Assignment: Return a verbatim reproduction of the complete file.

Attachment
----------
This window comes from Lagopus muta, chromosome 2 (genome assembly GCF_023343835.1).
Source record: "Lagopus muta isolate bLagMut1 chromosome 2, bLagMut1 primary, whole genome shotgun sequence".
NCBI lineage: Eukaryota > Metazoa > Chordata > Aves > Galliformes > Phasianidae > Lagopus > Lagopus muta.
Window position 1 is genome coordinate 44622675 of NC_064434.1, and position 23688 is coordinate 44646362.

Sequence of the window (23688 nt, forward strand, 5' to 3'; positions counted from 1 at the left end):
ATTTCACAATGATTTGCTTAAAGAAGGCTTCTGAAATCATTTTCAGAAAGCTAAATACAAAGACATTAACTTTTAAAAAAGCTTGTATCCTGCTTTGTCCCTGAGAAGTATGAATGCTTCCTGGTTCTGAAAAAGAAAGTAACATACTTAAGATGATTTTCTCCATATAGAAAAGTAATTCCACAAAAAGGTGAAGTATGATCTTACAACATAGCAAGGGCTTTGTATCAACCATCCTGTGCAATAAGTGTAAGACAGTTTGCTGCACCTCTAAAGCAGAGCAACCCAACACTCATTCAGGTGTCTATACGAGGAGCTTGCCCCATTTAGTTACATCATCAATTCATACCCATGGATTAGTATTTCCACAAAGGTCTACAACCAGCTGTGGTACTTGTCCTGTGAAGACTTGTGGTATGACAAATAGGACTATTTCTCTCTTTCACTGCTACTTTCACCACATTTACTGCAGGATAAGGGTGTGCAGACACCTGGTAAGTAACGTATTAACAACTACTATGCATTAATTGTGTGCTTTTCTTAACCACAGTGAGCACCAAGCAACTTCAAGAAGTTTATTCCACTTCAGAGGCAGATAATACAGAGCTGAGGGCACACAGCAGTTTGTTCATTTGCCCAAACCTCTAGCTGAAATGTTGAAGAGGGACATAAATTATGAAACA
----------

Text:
This window comes from Lagopus muta, chromosome 2 (genome assembly GCF_023343835.1).
Source record: "Lagopus muta isolate bLagMut1 chromosome 2, bLagMut1 primary, whole genome shotgun sequence".
NCBI lineage: Eukaryota > Metazoa > Chordata > Aves > Galliformes > Phasianidae > Lagopus > Lagopus muta.
Window position 1 is genome coordinate 44622675 of NC_064434.1, and position 23688 is coordinate 44646362.

Sequence of the window (23688 nt, forward strand, 5' to 3'; positions counted from 1 at the left end):
ATTTCACAATGATTTGCTTAAAGAAGGCTTCTGAAATCATTTTCAGAAAGCTAAATACAAAGACATTAACTTTTAAAAAAGCTTGTATCCTGCTTTGTCCCTGAGAAGTATGAATGCTTCCTGGTTCTGAAAAAGAAAGTAACATACTTAAGATGATTTTCTCCATATAGAAAAGTAATTCCACAAAAAGGTGAAGTATGATCTTACAACATAGCAAGGGCTTTGTATCAACCATCCTGTGCAATAAGTGTAAGACAGTTTGCTGCACCTCTAAAGCAGAGCAACCCAACACTCATTCAGGTGTCTATACGAGGAGCTTGCCCCATTTAGTTACATCATCAATTCATACCCATGGATTAGTATTTCCACAAAGGTCTACAACCAGCTGTGGTACTTGTCCTGTGAAGACTTGTGGTATGACAAATAGGACTATTTCTCTCTTTCACTGCTACTTTCACCACATTTACTGCAGGATAAGGGTGTGCAGACACCTGGTAAGTAACGTATTAACAACTACTATGCATTAATTGTGTGCTTTTCTTAACCACAGTGAGCACCAAGCAACTTCAAGAAGTTTATTCCACTTCAGAGGCAGATAATACAGAGCTGAGGGCACACAGCAGTTTGTTCATTTGCCCAAACCTCTAGCTGAAATGTTGAAGAGGGACATAAATTATGAAACA